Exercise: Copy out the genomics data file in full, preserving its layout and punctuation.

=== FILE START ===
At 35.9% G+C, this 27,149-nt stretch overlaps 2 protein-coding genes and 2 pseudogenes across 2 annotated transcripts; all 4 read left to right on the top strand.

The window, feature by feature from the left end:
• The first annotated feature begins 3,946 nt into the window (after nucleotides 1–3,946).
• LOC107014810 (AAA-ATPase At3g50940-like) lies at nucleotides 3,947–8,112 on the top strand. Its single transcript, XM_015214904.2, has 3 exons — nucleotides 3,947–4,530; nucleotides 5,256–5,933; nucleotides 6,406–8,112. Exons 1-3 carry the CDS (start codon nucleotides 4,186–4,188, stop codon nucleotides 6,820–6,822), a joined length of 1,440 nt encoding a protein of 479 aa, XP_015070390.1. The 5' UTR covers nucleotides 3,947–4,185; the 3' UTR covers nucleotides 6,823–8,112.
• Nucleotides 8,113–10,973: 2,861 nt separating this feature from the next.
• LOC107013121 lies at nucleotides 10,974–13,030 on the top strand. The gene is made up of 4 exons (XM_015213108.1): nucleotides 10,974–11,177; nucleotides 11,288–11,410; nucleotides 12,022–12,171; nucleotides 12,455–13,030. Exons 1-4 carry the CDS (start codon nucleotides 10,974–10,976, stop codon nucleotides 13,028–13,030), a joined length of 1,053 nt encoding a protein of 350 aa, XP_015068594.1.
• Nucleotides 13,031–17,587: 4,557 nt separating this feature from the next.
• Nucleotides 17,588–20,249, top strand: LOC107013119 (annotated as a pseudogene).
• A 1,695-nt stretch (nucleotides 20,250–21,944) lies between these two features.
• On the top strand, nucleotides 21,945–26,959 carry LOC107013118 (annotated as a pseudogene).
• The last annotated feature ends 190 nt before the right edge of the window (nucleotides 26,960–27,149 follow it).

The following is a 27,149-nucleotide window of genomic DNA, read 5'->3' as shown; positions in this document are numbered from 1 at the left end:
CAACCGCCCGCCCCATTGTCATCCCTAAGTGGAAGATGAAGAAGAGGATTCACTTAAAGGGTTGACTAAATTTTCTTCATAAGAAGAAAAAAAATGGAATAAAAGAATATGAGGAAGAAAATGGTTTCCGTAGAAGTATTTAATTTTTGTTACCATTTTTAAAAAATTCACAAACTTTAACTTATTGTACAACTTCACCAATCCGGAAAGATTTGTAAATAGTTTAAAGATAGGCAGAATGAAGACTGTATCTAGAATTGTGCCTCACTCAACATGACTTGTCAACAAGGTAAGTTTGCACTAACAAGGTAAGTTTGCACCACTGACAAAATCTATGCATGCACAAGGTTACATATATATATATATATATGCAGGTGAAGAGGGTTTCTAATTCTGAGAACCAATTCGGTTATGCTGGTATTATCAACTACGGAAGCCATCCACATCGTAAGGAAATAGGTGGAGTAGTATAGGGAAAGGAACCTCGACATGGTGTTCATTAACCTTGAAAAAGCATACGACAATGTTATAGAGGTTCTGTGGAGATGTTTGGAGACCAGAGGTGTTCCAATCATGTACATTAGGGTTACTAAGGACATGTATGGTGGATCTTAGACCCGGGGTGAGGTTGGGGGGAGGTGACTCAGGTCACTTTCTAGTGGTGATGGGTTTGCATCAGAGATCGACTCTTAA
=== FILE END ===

At 35.9% G+C, this 27,149-nt stretch overlaps 2 protein-coding genes and 2 pseudogenes across 2 annotated transcripts; all 4 read left to right on the top strand.

The window, feature by feature from the left end:
• The first annotated feature begins 3,946 nt into the window (after nucleotides 1–3,946).
• LOC107014810 (AAA-ATPase At3g50940-like) lies at nucleotides 3,947–8,112 on the top strand. Its single transcript, XM_015214904.2, has 3 exons — nucleotides 3,947–4,530; nucleotides 5,256–5,933; nucleotides 6,406–8,112. Exons 1-3 carry the CDS (start codon nucleotides 4,186–4,188, stop codon nucleotides 6,820–6,822), a joined length of 1,440 nt encoding a protein of 479 aa, XP_015070390.1. The 5' UTR covers nucleotides 3,947–4,185; the 3' UTR covers nucleotides 6,823–8,112.
• Nucleotides 8,113–10,973: 2,861 nt separating this feature from the next.
• LOC107013121 lies at nucleotides 10,974–13,030 on the top strand. The gene is made up of 4 exons (XM_015213108.1): nucleotides 10,974–11,177; nucleotides 11,288–11,410; nucleotides 12,022–12,171; nucleotides 12,455–13,030. Exons 1-4 carry the CDS (start codon nucleotides 10,974–10,976, stop codon nucleotides 13,028–13,030), a joined length of 1,053 nt encoding a protein of 350 aa, XP_015068594.1.
• Nucleotides 13,031–17,587: 4,557 nt separating this feature from the next.
• Nucleotides 17,588–20,249, top strand: LOC107013119 (annotated as a pseudogene).
• A 1,695-nt stretch (nucleotides 20,250–21,944) lies between these two features.
• On the top strand, nucleotides 21,945–26,959 carry LOC107013118 (annotated as a pseudogene).
• The last annotated feature ends 190 nt before the right edge of the window (nucleotides 26,960–27,149 follow it).

The following is a 27,149-nucleotide window of genomic DNA, read 5'->3' as shown; positions in this document are numbered from 1 at the left end:
CAACCGCCCGCCCCATTGTCATCCCTAAGTGGAAGATGAAGAAGAGGATTCACTTAAAGGGTTGACTAAATTTTCTTCATAAGAAGAAAAAAAATGGAATAAAAGAATATGAGGAAGAAAATGGTTTCCGTAGAAGTATTTAATTTTTGTTACCATTTTTAAAAAATTCACAAACTTTAACTTATTGTACAACTTCACCAATCCGGAAAGATTTGTAAATAGTTTAAAGATAGGCAGAATGAAGACTGTATCTAGAATTGTGCCTCACTCAACATGACTTGTCAACAAGGTAAGTTTGCACTAACAAGGTAAGTTTGCACCACTGACAAAATCTATGCATGCACAAGGTTACATATATATATATATATATGCAGGTGAAGAGGGTTTCTAATTCTGAGAACCAATTCGGTTATGCTGGTATTATCAACTACGGAAGCCATCCACATCGTAAGGAAATAGGTGGAGTAGTATAGGGAAAGGAACCTCGACATGGTGTTCATTAACCTTGAAAAAGCATACGACAATGTTATAGAGGTTCTGTGGAGATGTTTGGAGACCAGAGGTGTTCCAATCATGTACATTAGGGTTACTAAGGACATGTATGGTGGATCTTAGACCCGGGGTGAGGTTGGGGGGAGGTGACTCAGGTCACTTTCTAGTGGTGATGGGTTTGCATCAGAGATCGACTCTTAA